Madam Speaker, yes, we absolutely can. In fact, we are doing that right now where I live in coastal British Columbia. We have 100,000 jobs in tourism that rely on clean oceans and a healthy environment.
As New Democrats, we would like to see a transition from fossil fuels to renewable energy. We wish that the government would have pursued those same ambitious goals the Liberals talked about in 2015 in their campaign. However, when we look at the bill before us, the Prime Minister made a commitment: crude oil supertankers just have no place on B.C.'s north coast. I could not agree more, but the Prime Minister seems to believe that they belong on B.C.'s south coast.
There is no wall between the north coast and the south coast. The water does not go through a filter or anything like that. Our tides move. Our currents move. The wind moves water. Water moves. Our fish move. They migrate from the north to the south. Our whales migrate from the north to the south. There is no wall between the north and south coasts.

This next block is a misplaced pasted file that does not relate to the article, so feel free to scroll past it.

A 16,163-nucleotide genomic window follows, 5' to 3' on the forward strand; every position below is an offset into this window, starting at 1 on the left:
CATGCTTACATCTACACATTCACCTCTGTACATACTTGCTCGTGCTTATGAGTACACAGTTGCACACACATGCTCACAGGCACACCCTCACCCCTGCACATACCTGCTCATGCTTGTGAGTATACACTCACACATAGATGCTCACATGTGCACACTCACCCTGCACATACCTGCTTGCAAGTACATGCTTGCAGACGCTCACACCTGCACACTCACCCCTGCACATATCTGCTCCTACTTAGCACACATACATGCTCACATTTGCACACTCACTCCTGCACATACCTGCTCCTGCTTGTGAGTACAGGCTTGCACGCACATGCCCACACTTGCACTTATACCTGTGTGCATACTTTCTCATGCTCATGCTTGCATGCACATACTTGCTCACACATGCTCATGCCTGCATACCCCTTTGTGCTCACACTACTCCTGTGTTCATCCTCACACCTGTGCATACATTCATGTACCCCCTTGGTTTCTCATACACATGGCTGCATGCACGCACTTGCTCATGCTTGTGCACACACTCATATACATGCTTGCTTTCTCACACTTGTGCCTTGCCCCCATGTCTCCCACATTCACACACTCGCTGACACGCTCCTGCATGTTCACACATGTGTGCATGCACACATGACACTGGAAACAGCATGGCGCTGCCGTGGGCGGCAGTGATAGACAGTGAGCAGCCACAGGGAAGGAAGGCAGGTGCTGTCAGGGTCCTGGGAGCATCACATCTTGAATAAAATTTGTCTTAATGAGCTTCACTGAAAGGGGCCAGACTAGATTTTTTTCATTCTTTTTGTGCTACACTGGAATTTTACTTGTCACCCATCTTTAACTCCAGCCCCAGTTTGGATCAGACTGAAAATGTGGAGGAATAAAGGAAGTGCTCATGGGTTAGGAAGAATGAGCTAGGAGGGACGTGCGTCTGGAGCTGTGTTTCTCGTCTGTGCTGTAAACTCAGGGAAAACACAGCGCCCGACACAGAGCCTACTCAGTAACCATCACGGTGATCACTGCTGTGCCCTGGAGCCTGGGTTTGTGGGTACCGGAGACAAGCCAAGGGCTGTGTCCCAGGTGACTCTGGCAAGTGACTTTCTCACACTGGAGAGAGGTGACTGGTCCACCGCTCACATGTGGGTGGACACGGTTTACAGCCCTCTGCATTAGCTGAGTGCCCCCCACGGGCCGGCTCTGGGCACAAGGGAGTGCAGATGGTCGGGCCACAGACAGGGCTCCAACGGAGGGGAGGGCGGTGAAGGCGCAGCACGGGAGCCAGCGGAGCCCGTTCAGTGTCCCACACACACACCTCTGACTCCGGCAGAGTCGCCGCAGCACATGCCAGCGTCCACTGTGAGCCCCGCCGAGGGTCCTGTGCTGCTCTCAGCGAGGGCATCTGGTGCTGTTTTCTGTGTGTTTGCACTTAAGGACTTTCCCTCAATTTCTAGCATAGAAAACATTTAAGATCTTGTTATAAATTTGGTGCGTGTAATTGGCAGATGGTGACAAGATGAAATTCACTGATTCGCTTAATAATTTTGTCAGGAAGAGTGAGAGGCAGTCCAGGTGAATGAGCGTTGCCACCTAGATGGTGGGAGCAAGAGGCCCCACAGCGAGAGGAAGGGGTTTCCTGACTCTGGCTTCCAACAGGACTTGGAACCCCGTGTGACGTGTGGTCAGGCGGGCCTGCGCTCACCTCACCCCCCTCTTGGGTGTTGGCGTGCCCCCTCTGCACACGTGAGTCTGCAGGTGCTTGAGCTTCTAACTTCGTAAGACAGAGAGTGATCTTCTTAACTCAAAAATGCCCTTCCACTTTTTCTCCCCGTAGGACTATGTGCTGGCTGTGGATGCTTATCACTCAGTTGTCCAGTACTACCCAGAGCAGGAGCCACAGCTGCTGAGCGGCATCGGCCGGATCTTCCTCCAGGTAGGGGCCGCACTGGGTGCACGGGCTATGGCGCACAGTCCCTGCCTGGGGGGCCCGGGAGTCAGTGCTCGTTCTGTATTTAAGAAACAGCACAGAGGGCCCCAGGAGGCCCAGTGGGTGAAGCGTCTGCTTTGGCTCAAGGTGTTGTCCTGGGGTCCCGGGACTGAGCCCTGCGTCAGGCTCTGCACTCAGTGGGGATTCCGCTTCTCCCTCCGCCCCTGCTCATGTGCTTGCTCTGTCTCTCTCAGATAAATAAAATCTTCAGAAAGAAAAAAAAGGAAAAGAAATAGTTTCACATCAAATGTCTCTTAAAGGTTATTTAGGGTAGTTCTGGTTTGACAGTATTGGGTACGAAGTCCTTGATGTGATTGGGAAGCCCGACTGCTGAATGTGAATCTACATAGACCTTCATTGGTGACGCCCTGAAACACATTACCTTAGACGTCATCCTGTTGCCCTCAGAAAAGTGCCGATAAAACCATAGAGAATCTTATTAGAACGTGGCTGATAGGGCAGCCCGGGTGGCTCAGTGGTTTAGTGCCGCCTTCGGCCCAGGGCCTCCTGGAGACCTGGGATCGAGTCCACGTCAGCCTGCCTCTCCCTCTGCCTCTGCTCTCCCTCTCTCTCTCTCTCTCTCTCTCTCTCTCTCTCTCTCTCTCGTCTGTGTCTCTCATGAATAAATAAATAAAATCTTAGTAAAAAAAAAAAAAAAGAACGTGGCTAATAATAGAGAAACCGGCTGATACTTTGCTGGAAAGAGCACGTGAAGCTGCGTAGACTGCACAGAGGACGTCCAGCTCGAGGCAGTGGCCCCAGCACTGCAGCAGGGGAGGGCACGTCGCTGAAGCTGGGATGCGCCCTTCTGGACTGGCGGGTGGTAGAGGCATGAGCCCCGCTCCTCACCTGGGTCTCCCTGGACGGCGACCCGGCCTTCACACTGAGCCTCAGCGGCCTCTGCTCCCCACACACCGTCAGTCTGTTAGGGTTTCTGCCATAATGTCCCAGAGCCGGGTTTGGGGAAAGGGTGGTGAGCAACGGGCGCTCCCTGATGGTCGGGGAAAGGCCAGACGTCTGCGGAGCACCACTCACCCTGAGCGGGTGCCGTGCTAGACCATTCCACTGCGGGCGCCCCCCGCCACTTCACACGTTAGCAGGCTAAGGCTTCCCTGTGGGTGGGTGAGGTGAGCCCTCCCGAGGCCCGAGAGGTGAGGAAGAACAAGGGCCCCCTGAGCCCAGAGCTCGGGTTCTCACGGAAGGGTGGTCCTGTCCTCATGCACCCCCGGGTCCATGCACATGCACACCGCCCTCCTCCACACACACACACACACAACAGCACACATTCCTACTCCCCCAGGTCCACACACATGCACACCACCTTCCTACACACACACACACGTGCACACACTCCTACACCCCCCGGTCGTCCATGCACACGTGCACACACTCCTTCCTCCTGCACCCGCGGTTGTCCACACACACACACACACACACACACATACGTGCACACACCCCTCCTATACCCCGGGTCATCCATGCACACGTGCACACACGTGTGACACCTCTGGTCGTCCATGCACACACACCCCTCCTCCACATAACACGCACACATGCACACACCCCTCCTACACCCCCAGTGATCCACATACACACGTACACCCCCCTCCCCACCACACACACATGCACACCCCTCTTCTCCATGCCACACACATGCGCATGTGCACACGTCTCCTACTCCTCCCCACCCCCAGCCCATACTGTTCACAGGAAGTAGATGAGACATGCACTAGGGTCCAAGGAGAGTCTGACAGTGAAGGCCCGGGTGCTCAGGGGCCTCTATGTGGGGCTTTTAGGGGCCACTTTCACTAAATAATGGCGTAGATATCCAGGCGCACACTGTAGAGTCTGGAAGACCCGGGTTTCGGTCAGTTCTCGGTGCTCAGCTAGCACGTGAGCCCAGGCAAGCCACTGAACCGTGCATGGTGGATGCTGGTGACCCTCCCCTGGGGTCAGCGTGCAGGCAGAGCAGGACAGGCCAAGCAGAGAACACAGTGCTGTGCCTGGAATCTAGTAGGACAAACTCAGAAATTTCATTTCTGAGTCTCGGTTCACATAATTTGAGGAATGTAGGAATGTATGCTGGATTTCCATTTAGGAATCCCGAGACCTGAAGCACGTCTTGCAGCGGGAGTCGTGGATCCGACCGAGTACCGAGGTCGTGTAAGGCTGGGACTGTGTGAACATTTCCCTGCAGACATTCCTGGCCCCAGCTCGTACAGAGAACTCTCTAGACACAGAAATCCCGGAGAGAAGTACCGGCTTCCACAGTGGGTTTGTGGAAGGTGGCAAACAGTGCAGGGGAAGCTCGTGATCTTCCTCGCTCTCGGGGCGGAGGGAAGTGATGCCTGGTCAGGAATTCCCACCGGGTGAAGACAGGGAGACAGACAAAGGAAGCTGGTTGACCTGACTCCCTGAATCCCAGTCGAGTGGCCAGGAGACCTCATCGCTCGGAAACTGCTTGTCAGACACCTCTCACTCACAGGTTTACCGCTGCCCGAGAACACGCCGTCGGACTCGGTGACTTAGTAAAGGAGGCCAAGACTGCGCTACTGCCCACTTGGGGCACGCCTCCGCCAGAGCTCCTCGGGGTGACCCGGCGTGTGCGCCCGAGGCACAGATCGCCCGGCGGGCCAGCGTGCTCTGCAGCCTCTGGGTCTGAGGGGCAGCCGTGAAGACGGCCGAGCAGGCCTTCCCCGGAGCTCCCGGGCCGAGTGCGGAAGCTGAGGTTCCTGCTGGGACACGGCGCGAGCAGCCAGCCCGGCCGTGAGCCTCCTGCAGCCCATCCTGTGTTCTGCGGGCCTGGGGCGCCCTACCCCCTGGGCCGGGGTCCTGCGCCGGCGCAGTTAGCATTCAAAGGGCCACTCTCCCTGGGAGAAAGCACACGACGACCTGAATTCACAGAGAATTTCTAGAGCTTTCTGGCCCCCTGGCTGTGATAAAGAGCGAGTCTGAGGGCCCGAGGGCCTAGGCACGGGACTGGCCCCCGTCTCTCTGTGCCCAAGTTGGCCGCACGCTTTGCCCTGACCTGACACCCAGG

We need to protect our coasts. Therefore, I wish that this proposed legislation expanded beyond the north coast and included the south coast and was bold in protecting coastal waters.
There was an oil spill off the coast of Washington State, and that oil spill ended up on the west coast of Vancouver Island. That is how far it travelled, and this was a small oil spill. When we talk about the environment and the economy, yes, we can do both, but we do not need supertankers moving crude oil to protect the environment and grow the economy.